By Adam Lucas
WASHINGTON D.C.—It will probably not surprise you to learn that when Joel James wins an Atlantic Coast Conference championship, he does not take small souvenirs.
That explains, then, why the Tar Heel senior was walking around the UNC locker room asking his teammates to autograph a 2016 ACC Tournament Championship sign that was the size of a backboard.
Literally. It was the size of a backboard. Because that’s where James had gotten it.
“It was on the backboard when we were cutting the net,” James said. “And Brice was hogging the net, so I said, ‘I’m going to take something, and I think I’m going to take that sign.’”
So he did. “It was bolted on there,” James said with those wide eyes, “but I just took it.”
That half-hour after Carolina wins any sort of a title takes months and months to achieve and then happens in a series of snapshots that go by much too quickly. The game was torture. The 61-57 win over a game Virginia squad felt every bit like a Final Four contest.
Washington doesn’t really care about the ACC Tournament, and the Verizon Center neighborhood is a little sketchy, and our cab driver actually said, “Is Duke still in it?” on Saturday, but it remains a pretty perfect place to have a Carolina-Virginia ACC championship game. The crowd was split almost evenly in half, meaning every basket, every turnover (there were too many of those), every defensive stop was greeted with a huge roar.
We stood for most of the final minutes. At one point, the gentleman in front of me, who was of the age that he probably saw Lennie Rosenbluth play in person, turned to walk up the aisle in a one-possession game late in the second half.
“You can’t leave now!” his seatmate told him.
“Yes I can,” he said. “It’s time for a good luck pee.”
And I’m not saying it worked or didn’t work, but right after that Justin Jackson intercepted a pass and sprinted down the court and dunked it, and don’t you ever doubt the power of timely restroom breaks.
All of it—Marcus Paige’s incredible defense, Joel Berry’s timely shooting, Isaiah Hicks’ crashes to the basket—ended with red, white and blue shiny confetti being fired from the arena rafters. Thousands of strands of it, some eventually being worn like a cape by Kennedy Meeks. The scene on the court was pure joy, one of the very few times that this particular group has truly been able to relax and enjoy an accomplishment and not worry about anything other than what they just achieved.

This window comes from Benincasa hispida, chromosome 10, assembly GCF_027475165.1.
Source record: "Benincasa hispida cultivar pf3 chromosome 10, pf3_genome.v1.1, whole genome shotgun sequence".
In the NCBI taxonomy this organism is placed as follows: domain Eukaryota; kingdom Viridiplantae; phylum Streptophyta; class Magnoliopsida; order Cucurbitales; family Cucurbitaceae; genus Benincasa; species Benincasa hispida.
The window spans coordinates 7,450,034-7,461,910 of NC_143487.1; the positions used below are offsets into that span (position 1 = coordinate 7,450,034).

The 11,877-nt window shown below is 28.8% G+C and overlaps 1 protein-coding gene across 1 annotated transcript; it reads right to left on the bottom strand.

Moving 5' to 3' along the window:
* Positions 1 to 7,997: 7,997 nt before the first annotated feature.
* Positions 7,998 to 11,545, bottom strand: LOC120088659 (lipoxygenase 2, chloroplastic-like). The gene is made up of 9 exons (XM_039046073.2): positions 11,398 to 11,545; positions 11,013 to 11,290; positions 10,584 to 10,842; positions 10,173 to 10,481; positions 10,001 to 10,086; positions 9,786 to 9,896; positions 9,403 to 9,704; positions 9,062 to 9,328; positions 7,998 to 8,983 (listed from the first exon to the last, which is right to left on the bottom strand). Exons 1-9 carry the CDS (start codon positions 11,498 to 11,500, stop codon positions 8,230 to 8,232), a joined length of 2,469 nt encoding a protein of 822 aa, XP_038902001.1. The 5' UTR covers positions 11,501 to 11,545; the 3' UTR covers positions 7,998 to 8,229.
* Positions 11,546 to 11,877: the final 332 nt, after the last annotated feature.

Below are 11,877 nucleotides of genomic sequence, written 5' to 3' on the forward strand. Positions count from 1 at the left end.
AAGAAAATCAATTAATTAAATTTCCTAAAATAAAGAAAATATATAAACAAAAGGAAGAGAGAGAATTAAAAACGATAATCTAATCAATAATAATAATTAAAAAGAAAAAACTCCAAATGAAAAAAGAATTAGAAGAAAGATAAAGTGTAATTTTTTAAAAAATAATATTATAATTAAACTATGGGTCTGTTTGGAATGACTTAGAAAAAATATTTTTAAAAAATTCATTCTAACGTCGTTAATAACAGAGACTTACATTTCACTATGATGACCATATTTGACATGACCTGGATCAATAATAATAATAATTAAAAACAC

You think it’s a big deal? Even Sean May, who has some hardware in his trophy case, was impressed. “I had to tell Brice thank you for this one,” he said as he held his piece of the net. “I don’t have one of these.”
Johnson was standing across the court with his long arms wrapped around the ACC championship trophy. “I need someone to hold this,” he said. He had other things to do—there was another net to cut.
“That whole moment of being out there on the court celebrating was a dream come true,” said Theo Pinson. “I wish I could keep replaying it and replaying it. It was something I will never ever forget. I don’t think it’s really hit anybody yet. Maybe Coach, because he has done it before.”
Maybe Pinson is right. But watching Roy Williams celebrate with his team, turning his hat sideways and lighting up in a big grin, you got the distinct impression that wins like this never, ever get old. It was hard to tell who on the podium was a 20-year-old and who was twice that. As the players were individually announced to receive their championship trophy, the first person to greet them was assistant coach Hubert Davis, hat cocked to the side, enormous smile on his face, hug awaiting.
It’s the kind of scene you watch and then you realize your face is hurting because you’ve been smiling without even realizing it. Imagine what it’s like to live it.
“In that moment, there is so much going on,” said Nate Britt. “First, we’re all jumping around and celebrating. Then they pass out hats and we’re like, ‘Ohhhh, we get hats!’ Then they pass out shirts and we’re like ‘Ohhhhh, we get shirts!’ They’re dropping confetti and they want us to cut the nets and it’s a lot going on.”
On the way off the court, Paige kicked through a pile of the confetti. “Gimme that!” he shouted. “We’re taking all of it!”
The Tar Heels couldn’t get enough of it. They paused their locker room celebration to send out a group of nearly a dozen players. They went back down the hallway, back through the tunnel, to the now-nearly empty Verizon Center. They were looking for their families, who had already been shepherded towards the arena exits.
No problem. Pinson and Meeks and several of their teammates simply vaulted into the stands, sprinted up the steps, and ran to the concourse. The last lingering Carolina fans who’d stayed to savor every bit of the net-cutting suddenly found themselves surrounded by the very players they’d just been cheering.
“TAR!” rang out one side of the concourse.
“HEELS!” came the answer from a couple sections over.
“Everyone was walking out, and they went crazy when they saw us,” Pinson said. “It was another moment I’m never going to forget.”
Eventually, they all returned to the locker room. After they’d jumped around, after they’d hugged and high fived and taken every piece of memorabilia that wasn’t superglued to the Verizon Center court, there was one voice that could be heard over all the rest of them. It was so loud that it filtered through the closed locker room door, and even those standing down the corridor on the way to the court could hear it.
It was Marcus Paige, who was wearing a net around his neck. “We’re not done!” Paige shouted. “We’re not done!”